I like this verse for two reasons. First of all, particularly in the Lowland tradition, there was in fact a very strong connection between piping and poetry (and there’s a significant body of songs and poems connected with pipers and piping, such as The Life and Times of Habbie Simpson, piper of Kilbarchan, written in the 1650s, which itself spawned a metric form known nowadays as standard Habbie; and songs like Maggie Lauder and John Anderson my Jo. John Anderson was in fact Town Piper of Kelso, who you might recall was having a bit of trouble with his chanter stick in the original, unsanitised version of that particular song; but this isn’t perhaps the time or the place to go too far down the road of exploring piping metaphor; and secondly I like the verse because Robert Garioch has got his canntaireachd absolutely right. Canntaireachd is the old method of singing pipe tunes using specific vocables to represent each cluster of notes and grace notes. He’s spot on: “Wi’ Hadarid and Hindarid the air got thick and thicker”.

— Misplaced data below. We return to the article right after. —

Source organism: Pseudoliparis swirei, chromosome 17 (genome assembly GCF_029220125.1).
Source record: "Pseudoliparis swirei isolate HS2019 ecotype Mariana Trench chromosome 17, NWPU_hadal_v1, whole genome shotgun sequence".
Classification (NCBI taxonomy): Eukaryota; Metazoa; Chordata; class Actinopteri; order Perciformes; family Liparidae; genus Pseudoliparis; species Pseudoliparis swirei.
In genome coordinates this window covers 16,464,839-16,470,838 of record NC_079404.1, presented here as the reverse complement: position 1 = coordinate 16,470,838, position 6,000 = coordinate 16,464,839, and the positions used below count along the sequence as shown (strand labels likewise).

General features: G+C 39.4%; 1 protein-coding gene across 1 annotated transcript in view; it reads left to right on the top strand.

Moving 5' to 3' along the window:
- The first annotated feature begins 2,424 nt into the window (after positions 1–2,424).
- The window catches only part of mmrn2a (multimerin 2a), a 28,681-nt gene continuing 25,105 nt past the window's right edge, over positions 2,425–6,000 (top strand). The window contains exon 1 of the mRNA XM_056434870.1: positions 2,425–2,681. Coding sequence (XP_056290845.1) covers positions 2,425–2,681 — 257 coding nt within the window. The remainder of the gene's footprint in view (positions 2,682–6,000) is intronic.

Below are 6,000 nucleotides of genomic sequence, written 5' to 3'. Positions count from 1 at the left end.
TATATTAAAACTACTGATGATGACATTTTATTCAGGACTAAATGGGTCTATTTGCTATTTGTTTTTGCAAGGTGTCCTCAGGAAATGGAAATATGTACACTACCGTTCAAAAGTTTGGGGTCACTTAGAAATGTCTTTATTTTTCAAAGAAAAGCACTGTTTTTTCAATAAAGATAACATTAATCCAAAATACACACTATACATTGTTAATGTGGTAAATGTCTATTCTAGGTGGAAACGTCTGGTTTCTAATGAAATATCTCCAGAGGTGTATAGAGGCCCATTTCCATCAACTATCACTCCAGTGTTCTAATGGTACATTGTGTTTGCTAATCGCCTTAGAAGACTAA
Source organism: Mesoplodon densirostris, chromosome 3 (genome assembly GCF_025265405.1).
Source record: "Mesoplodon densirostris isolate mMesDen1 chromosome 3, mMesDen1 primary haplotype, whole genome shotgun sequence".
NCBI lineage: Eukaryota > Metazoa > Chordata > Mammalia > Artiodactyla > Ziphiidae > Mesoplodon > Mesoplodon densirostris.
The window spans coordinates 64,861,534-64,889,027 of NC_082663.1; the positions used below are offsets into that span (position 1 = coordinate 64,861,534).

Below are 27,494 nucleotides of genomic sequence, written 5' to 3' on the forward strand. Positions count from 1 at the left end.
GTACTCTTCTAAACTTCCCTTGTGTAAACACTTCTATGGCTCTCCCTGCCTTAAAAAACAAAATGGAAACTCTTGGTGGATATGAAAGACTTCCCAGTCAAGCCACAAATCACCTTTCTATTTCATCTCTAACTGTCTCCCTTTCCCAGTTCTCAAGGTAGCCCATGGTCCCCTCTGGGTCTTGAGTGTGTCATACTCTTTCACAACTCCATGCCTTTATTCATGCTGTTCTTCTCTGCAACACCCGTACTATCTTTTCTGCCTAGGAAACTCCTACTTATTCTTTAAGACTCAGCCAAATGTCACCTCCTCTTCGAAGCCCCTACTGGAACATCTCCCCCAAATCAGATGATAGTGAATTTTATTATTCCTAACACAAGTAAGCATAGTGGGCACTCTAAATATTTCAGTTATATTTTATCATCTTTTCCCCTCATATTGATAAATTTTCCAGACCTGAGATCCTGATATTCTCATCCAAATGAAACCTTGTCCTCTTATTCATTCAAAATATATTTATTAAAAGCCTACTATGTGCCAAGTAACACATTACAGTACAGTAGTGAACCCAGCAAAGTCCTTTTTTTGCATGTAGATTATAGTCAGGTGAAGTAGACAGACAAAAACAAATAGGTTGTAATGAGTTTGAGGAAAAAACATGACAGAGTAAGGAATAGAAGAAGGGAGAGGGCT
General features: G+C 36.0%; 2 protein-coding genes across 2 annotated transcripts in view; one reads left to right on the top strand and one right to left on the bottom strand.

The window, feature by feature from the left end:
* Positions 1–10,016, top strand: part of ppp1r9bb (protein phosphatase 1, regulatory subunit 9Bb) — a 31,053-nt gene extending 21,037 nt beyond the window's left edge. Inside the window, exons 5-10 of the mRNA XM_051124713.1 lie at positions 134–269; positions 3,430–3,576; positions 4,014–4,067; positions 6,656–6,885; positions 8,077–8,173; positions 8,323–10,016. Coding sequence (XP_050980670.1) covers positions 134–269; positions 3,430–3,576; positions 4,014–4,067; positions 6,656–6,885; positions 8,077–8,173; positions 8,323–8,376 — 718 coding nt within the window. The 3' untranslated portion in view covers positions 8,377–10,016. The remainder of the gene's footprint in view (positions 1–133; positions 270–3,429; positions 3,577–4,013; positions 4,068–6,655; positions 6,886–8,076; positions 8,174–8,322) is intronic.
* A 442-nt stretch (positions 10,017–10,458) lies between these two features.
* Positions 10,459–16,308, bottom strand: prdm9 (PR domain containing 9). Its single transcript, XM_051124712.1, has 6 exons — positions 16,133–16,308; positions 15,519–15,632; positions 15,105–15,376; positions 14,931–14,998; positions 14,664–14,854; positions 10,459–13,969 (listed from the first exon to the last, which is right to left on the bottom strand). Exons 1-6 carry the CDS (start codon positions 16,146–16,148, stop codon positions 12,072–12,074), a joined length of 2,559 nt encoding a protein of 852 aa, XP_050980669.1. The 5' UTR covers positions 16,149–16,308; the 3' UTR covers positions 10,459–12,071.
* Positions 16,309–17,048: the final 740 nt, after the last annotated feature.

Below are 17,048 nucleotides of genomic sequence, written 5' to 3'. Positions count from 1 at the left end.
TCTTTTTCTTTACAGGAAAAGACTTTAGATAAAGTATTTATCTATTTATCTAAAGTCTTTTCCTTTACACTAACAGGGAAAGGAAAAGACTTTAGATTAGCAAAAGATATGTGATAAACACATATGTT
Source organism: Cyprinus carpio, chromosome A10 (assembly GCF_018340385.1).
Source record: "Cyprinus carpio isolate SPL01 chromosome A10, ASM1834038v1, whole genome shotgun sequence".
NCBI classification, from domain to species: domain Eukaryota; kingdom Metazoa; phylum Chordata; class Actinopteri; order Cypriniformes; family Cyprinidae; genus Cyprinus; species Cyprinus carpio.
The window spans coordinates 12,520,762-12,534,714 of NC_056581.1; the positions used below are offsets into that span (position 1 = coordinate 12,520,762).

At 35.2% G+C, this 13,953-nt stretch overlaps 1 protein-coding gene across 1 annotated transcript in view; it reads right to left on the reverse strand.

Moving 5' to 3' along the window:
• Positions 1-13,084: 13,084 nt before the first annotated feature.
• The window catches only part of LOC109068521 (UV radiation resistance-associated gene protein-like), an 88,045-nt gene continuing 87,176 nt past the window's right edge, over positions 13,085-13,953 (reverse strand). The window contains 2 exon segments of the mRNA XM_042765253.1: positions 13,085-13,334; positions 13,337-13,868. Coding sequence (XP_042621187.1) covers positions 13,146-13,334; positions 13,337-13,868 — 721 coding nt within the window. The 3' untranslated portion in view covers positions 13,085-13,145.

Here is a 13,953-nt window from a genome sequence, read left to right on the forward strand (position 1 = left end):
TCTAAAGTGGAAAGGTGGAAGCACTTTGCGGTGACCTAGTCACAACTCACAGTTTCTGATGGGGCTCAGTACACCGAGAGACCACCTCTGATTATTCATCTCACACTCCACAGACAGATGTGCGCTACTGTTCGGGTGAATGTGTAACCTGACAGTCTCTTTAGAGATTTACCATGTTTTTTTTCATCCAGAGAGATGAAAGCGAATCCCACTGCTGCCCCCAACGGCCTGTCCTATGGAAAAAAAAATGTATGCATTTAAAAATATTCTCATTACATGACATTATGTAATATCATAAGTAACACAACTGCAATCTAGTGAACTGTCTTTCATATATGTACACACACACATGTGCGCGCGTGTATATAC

And piobaireachd experts amongst you will recognise the vocables for the taorluath movement, one of the closing variations in most piobaireachd. And I suspect that Robert Garioch really knew his way about the pipes, he might have been a piper himself, I don’t know; but in another of his poems, The Big Music, his description of the instrument and the harmonics in the drones and so on is just absolutely right; its very astute observation.

Pipe Major Willie Gray argued the 'redundant A' was not actually played.
Pipe Major Willie Gray argued the ‘redundant A’ was not actually played.